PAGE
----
Author Topic: Launch mass of SLS Block 1B  (Read 3192 times)

Offline Kasponaut

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Launch mass of SLS Block 1B
« on: 12/07/2022 11:03 am »
Hi guys!

Do we have any information about the launch mass of the planned and in design SLS Block 1B.
For SLS Block 1 it is just over 2600 metric tonnes.

Also, do we know the thrust of the BOLE SRBs?

/Kasper

Offline Vahe231991

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Re: Launch mass of SLS Block 1B
« Reply #1 on: 12/08/2022 05:10 pm »
Hi guys!

Do we have any information about the launch mass of the planned and in design SLS Block 1B.
For SLS Block 1 it is just over 2600 metric tonnes.

Also, do we know the thrust of the BOLE SRBs?

/Kasper
The SLS Block 1B, and its SRBs, will have the same weight as those used on the SLS Block 1 (5.75 million pounds for launch vehicle, 1.6 million pounds for SRBs). The SLS Block 2 will not only be heavier but use more advanced SRBs.

Offline jadebenn

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Re: Launch mass of SLS Block 1B
« Reply #2 on: 12/09/2022 01:54 am »
The SLS Block 1B, and its SRBs, will have the same weight as those used on the SLS Block 1 (5.75 million pounds for launch vehicle, 1.6 million pounds for SRBs). The SLS Block 2 will not only be heavier but use more advanced SRBs.
EUS is quite a bit heavier than ICPS, though. The vehicle will be more massive.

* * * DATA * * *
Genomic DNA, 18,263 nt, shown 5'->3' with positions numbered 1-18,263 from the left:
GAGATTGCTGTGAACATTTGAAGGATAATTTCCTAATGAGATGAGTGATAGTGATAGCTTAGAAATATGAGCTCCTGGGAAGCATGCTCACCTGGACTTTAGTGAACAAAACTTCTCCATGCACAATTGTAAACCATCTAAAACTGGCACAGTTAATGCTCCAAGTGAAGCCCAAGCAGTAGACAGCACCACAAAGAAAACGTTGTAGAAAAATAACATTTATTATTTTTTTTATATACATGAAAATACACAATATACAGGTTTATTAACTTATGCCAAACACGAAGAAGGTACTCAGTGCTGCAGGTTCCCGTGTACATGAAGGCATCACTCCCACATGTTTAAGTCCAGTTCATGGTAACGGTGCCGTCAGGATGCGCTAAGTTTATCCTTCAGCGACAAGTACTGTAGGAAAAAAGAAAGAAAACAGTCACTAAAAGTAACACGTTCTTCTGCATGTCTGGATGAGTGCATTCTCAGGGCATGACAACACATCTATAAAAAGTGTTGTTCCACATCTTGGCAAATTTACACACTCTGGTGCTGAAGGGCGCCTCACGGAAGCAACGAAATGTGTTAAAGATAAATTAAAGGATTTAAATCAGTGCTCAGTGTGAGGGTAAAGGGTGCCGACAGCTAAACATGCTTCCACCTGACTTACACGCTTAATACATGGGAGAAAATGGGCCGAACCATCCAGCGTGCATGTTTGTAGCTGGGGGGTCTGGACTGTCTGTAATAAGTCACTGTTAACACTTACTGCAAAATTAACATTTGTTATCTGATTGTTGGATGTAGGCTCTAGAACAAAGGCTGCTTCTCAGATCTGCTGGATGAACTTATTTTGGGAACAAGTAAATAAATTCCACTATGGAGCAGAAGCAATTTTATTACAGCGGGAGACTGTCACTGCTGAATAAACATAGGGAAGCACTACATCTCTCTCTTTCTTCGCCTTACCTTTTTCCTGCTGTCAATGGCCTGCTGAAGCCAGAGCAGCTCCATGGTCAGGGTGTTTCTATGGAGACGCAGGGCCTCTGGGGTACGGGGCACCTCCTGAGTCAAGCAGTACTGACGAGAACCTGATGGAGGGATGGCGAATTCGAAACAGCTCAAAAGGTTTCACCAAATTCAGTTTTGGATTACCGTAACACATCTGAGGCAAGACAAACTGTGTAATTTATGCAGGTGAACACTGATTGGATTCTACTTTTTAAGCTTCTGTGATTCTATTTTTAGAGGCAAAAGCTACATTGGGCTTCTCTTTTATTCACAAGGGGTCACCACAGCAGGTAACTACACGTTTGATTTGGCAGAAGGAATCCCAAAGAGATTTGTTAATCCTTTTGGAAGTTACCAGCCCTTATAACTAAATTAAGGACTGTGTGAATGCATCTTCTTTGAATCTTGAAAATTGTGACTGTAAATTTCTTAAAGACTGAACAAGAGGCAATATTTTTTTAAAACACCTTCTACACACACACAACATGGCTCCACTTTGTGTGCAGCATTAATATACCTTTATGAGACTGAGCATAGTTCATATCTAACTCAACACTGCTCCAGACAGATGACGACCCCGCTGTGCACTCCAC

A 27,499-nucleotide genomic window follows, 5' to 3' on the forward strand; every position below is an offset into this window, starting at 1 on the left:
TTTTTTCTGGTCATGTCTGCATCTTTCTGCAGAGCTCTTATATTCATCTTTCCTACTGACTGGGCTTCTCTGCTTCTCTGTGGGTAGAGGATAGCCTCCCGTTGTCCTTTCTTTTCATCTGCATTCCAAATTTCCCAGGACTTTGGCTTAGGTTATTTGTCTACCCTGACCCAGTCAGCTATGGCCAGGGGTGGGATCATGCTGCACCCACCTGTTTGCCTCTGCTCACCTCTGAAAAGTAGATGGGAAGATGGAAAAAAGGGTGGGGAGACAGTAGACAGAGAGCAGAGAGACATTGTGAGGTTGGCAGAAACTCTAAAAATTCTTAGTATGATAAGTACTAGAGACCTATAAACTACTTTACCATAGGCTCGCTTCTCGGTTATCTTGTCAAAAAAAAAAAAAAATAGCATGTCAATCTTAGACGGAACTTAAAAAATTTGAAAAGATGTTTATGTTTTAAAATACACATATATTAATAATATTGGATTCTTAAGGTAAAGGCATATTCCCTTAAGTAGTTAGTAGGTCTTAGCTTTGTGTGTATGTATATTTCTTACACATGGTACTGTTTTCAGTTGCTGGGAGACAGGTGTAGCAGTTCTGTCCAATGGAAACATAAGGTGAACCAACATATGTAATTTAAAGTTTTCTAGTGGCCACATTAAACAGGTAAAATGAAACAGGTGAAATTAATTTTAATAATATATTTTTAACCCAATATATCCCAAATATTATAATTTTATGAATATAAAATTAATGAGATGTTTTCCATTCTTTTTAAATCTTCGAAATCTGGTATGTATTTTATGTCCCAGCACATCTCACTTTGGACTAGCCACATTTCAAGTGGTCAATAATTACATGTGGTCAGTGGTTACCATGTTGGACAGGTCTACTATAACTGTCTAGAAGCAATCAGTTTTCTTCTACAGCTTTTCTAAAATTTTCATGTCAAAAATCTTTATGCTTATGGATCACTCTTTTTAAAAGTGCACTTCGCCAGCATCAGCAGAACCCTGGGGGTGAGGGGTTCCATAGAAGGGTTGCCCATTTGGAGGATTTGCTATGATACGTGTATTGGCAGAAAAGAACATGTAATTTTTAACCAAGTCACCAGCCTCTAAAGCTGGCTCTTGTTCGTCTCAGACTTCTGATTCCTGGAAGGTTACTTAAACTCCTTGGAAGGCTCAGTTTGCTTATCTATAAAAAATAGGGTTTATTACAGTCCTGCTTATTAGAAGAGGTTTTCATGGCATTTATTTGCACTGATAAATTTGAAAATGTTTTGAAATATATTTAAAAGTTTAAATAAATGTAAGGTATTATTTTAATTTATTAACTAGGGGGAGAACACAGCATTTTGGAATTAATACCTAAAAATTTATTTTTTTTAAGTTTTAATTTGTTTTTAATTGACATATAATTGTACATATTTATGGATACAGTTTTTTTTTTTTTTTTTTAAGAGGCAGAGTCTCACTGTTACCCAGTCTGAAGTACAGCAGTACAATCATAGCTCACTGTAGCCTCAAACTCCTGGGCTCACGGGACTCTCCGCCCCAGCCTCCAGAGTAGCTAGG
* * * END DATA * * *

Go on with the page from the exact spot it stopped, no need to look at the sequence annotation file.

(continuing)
« Last Edit: 12/09/2022 02:33 am by jadebenn »

Offline Hog

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Re: Launch mass of SLS Block 1B
« Reply #3 on: 12/09/2022 03:53 pm »
The SLS Block 1B, and its SRBs, will have the same weight as those used on the SLS Block 1 (5.75 million pounds for launch vehicle, 1.6 million pounds for SRBs). The SLS Block 2 will not only be heavier but use more advanced SRBs.
EUS is quite a bit heavier than ICPS, though. The vehicle will be more massive.
Yes, if 1st stage acceleration is your thing, Arty-1 through Arty-3 will be your money maker.  Arty-5 will be firing the 4 new build SLS ME at 111%RPL, but that extra 2% of Rated Power Level of thrust(approx. 5,000 lbs-force/ 22,241 N per [email protected] Level or very approx 20,000lbs-force/88,964 N thrust won't be enough to overcome the extra EUS mass as compared to the single engine Interim Cryogenic Propulsion Stage.

Don't count on the BOLE' boosters debuting on Arty-9 to inspire awe any more than the 5 segment RSRMVs in current use because even though their case/propellant mass fraction beats the RSRMV, the BOLE' boosters have an initial loaded mass even greater than RSRMV they're replacing.
Paul

Offline Hog

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Re: Launch mass of SLS Block 1B
« Reply #4 on: 12/09/2022 04:10 pm »
Hi guys!

Do we have any information about the launch mass of the planned and in design SLS Block 1B.
For SLS Block 1 it is just over 2600 metric tonnes.

Also, do we know the thrust of the BOLE SRBs?

/Kasper
Emphasis mine.
No we don't know the exact thrust of the new BOLE' boosters.  More will be known following the first full up BOLE booster firing named Develoment Motor-1 (DM-1).  3 Development Motors and 2 Qualification Motors will be fired for the SLS/BOLE' booster effort.